Serena Williams eager to break her Grand Slam title drought at French Open

Serena Williams returns a shot during her loss to Victoria Azarenka.
Serena Williams returns a shot during her loss to Victoria Azarenka in the U.S. Open semifinals on Sept. 10. Williams is looking to win her 24th Grand Slam title at the French Open.
(Frank Franklin II / Associated Press)

Serena Williams won her first Grand Slam title at age 17 and now that she’s pushing 40, she’s still making it to the late stages of major tournaments.

Impressive as that might be, it’s not enough for her. She wants a 24th Grand Slam singles trophy.

“A semifinal is always great. Is it great for me? Absolutely not. That’s just how I feel. That’s how I always feel,” Williams said in Paris on Saturday, her 39th birthday and the day before the pandemic-postponed French Open begins.


“I mean, I’m in a position in my career where I cannot be satisfied,” she said. “I don’t want to sit here and say, `Oh, I’m happy.’ Because I’m not.”

After dominating the first set, Serena Williams falls to Victoria Azarenka in the U.S. Open semifinals. Azarenka will play Naomi Osaka for the title.

Since setting an Open-era record with her 23rd major singles championship at the 2017 Australian Open while pregnant, Williams has reached four Grand Slam finals, losing each. She made it to the semifinals at the U.S. Open two weeks ago, when she stretched her left Achilles tendon and lost in three sets to Victoria Azarenka.

Only one player in tennis history has won more Grand Slam singles titles: Margaret Court, who collected 24 across the amateur and professional eras.

“I wouldn’t be playing if I didn’t think I could perform,” said Williams, who flew from New York to Paris to rehab her Achilles and train on clay courts at her coach’s academy. “I’m not at 100%, physically. But I don’t know any athlete that ever plays when they’re feeling perfect.”

As for turning 39?

“I honestly never thought I would be playing at my age. I mean, I don’t quite look 39,” Williams joked. “But, yeah, I don’t know when it’s going to stop for me. I just have fun. When I feel it’s over, it’s over. But I could have guaranteed and pretty much bet my life that I would not have been playing at 39. This is why I don’t bet.”

Djokovic’s emotions

Novak Djokovic hits a return during his match against Filip Krajnovic at the Italian Open in Rome on Sept. 18.
(Alfredo Falcone / LaPresse via Associated Press)

Novak Djokovic already would have been closely watched in Paris — he is, after all, ranked No. 1 and seeded No. 1 and won five of seven Grand Slam tournaments to raise his total to 17 major titles, closing the gap with Roger Federer (20) and Rafael Nadal (19).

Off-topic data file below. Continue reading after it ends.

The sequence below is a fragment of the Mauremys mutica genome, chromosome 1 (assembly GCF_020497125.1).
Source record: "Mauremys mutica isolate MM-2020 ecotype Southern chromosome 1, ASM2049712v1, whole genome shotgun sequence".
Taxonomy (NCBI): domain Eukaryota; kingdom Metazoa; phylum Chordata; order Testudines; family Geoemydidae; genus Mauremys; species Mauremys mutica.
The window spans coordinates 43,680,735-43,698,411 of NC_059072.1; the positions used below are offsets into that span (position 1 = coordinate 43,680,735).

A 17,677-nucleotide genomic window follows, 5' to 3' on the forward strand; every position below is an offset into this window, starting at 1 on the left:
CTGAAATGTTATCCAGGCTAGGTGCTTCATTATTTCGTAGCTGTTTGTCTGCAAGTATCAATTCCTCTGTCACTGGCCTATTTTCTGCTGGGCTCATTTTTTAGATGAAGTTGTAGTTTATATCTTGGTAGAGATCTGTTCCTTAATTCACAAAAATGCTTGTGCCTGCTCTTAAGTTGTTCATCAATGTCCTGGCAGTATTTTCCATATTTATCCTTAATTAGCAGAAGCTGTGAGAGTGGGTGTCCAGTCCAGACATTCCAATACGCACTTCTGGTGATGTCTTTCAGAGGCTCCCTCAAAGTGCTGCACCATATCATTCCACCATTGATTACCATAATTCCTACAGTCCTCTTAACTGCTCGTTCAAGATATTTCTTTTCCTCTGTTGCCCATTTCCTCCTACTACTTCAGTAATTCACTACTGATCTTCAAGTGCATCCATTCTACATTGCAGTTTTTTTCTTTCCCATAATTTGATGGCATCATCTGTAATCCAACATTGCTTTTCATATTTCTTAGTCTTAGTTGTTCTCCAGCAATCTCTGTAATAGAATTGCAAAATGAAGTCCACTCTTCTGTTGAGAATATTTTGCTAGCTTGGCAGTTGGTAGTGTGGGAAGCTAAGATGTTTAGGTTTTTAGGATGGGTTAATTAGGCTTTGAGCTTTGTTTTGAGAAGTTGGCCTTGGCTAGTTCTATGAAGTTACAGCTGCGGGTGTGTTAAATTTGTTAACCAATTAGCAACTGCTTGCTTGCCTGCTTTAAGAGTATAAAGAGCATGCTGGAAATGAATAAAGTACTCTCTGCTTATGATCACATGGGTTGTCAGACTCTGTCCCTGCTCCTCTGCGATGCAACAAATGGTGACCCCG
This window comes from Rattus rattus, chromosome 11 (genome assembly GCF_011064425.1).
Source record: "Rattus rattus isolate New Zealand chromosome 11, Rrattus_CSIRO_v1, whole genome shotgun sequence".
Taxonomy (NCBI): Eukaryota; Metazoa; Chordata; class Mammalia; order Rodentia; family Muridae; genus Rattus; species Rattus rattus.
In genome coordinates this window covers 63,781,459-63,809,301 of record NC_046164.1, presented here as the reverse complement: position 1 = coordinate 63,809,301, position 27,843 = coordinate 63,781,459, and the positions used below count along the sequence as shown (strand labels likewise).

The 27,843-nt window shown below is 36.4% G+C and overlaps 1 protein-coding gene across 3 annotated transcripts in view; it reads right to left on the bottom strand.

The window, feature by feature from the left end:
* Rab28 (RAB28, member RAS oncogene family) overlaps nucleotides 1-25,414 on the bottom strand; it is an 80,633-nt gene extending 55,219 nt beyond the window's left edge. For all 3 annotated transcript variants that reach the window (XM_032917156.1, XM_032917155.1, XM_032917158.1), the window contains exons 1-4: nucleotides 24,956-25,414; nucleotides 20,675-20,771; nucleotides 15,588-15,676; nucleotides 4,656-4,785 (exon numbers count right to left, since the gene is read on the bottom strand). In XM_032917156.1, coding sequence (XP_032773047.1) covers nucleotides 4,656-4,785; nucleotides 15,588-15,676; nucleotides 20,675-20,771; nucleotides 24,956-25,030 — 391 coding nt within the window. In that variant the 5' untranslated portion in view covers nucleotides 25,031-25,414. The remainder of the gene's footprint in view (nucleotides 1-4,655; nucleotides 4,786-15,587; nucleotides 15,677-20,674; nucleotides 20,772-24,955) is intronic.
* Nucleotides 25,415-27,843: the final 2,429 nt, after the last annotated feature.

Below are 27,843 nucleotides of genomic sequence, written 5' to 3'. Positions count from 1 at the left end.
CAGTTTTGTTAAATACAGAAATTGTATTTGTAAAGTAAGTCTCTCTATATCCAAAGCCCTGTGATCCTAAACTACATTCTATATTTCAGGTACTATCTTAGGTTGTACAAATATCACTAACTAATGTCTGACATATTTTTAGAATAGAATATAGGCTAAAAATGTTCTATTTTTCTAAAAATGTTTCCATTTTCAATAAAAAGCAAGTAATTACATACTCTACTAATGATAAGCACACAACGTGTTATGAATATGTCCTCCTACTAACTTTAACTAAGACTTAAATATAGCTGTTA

Now Djokovic’s every emotion could be scrutinized at a tournament he won in 2016, because it his first Grand Slam appearance since getting disqualified at the U.S. Open this month for accidentally hitting a line judge with a ball hit in anger after dropping a game in the fourth round.

“That’s something that is obviously staying in my mind after what happened in New York. It’s going to stay there for a long time. Of course, I will make sure I don’t make the same mistake twice. It happened. Whatever happened, happened. I had to accept it and move on. Of course, it was a shock for me and a lot of people. But that’s life, that’s sport. These things can happen,” Djokovic said Saturday.

“But I don’t think that this will have any significant negative impact on how I feel on the tennis court.”

He noted his title last week at the Italian Open in his return to to action.

“I did not feel any kind of emotional disturbance or difficulty to actually be able to play or still express my emotions in whatever way,” Djokovic said. “Of course, I try to keep my negative reactions on the court as (few) as possible. But I guess it happens as well. I’m not going to be down on myself because of that.”

Fewer fans

A tarp covers one of the courts at Roland Garros in Paris during a rain delay.
A tarp covers one of the courts at Roland Garros in Paris during a rain delay in June 2019.
(Caroline Blumberg / EPA via Associated Press)

It seems quite clear that the coronavirus will hover over the French Open much like it did the U.S. Open, with test results as newsworthy as tennis results. After all, the COVID-19 outbreak is why the tournament was moved from May until now.

More than a half-dozen players already were dropped from competition — qualifying or the main draw — either because they tested positive in Paris or came in contact with someone who did. One former member of the Top 10 and a past Grand Slam semifinalist, Fernando Verdasco, said he was kicked out of the French Open because of what he believes was a false positive.

With the number of virus cases in France growing, daily spectators will be limited to 1,000, with 750 ticket-holders (who will be selected by lottery) and 250 people in VIP or sponsor seating. “It’s not the tournament I played in before,” eighth-seeded Frenchman Gael Monfils said. “It won’t be the same tournament I dreamed of.”

Rain and cold?

With a fall-time French Open replacing the usual spring-time setting, the forecast calls for near-daily rain — good thing there is finally a $55 million retractable roof on Court Philippe Chatrier — and temperatures in the low 60s Fahrenheit (around 16-18 Celsius) during Week 1.

“A little bit weird,” 2018 champion Simona Halep said. “It is a little bit too cold, to be honest.”

Halep and other players have noted that the chill can affect play, too, making balls zip through the air less quickly.

On the other hand, this was 2016 French Open champion Garbine Muguruza’s take on the circumstances: “I don’t really care (about) the weather or the month. I’m just happy to be here competing.”